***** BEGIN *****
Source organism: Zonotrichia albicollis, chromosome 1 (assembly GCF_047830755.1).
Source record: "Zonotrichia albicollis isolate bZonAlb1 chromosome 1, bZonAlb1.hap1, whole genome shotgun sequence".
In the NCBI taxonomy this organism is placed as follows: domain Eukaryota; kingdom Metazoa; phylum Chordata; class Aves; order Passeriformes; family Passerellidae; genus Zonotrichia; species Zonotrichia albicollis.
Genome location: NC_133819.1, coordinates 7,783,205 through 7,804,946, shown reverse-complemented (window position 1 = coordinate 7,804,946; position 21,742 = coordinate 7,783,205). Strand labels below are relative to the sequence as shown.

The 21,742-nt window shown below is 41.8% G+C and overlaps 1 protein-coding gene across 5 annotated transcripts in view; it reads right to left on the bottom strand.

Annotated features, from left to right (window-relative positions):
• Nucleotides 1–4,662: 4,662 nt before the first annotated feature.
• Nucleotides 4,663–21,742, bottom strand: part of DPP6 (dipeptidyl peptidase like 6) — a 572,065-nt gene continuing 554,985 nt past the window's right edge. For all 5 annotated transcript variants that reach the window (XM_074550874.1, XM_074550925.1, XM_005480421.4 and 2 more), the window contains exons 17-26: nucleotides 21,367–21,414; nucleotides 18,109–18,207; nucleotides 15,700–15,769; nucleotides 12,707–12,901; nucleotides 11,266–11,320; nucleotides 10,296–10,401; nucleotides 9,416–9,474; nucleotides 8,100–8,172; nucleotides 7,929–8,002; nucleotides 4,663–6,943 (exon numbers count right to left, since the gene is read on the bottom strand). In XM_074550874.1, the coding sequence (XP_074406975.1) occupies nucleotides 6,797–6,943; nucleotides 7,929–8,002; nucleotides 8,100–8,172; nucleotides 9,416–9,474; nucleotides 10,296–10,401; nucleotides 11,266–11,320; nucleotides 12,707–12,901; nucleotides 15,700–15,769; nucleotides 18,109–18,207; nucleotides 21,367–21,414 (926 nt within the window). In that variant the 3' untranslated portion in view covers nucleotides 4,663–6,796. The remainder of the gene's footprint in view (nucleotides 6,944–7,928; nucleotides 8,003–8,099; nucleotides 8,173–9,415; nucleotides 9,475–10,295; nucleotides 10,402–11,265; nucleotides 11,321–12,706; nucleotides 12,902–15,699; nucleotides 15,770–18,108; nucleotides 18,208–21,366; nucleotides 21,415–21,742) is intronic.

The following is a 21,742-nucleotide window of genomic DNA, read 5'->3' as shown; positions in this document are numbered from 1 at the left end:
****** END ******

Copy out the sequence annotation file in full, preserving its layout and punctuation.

Source organism: Zonotrichia albicollis, chromosome 1 (assembly GCF_047830755.1).
Source record: "Zonotrichia albicollis isolate bZonAlb1 chromosome 1, bZonAlb1.hap1, whole genome shotgun sequence".
In the NCBI taxonomy this organism is placed as follows: domain Eukaryota; kingdom Metazoa; phylum Chordata; class Aves; order Passeriformes; family Passerellidae; genus Zonotrichia; species Zonotrichia albicollis.
Genome location: NC_133819.1, coordinates 7,783,205 through 7,804,946, shown reverse-complemented (window position 1 = coordinate 7,804,946; position 21,742 = coordinate 7,783,205). Strand labels below are relative to the sequence as shown.

The 21,742-nt window shown below is 41.8% G+C and overlaps 1 protein-coding gene across 5 annotated transcripts in view; it reads right to left on the bottom strand.

Annotated features, from left to right (window-relative positions):
• Nucleotides 1–4,662: 4,662 nt before the first annotated feature.
• Nucleotides 4,663–21,742, bottom strand: part of DPP6 (dipeptidyl peptidase like 6) — a 572,065-nt gene continuing 554,985 nt past the window's right edge. For all 5 annotated transcript variants that reach the window (XM_074550874.1, XM_074550925.1, XM_005480421.4 and 2 more), the window contains exons 17-26: nucleotides 21,367–21,414; nucleotides 18,109–18,207; nucleotides 15,700–15,769; nucleotides 12,707–12,901; nucleotides 11,266–11,320; nucleotides 10,296–10,401; nucleotides 9,416–9,474; nucleotides 8,100–8,172; nucleotides 7,929–8,002; nucleotides 4,663–6,943 (exon numbers count right to left, since the gene is read on the bottom strand). In XM_074550874.1, the coding sequence (XP_074406975.1) occupies nucleotides 6,797–6,943; nucleotides 7,929–8,002; nucleotides 8,100–8,172; nucleotides 9,416–9,474; nucleotides 10,296–10,401; nucleotides 11,266–11,320; nucleotides 12,707–12,901; nucleotides 15,700–15,769; nucleotides 18,109–18,207; nucleotides 21,367–21,414 (926 nt within the window). In that variant the 3' untranslated portion in view covers nucleotides 4,663–6,796. The remainder of the gene's footprint in view (nucleotides 6,944–7,928; nucleotides 8,003–8,099; nucleotides 8,173–9,415; nucleotides 9,475–10,295; nucleotides 10,402–11,265; nucleotides 11,321–12,706; nucleotides 12,902–15,699; nucleotides 15,770–18,108; nucleotides 18,208–21,366; nucleotides 21,415–21,742) is intronic.

The following is a 21,742-nucleotide window of genomic DNA, read 5'->3' as shown; positions in this document are numbered from 1 at the left end: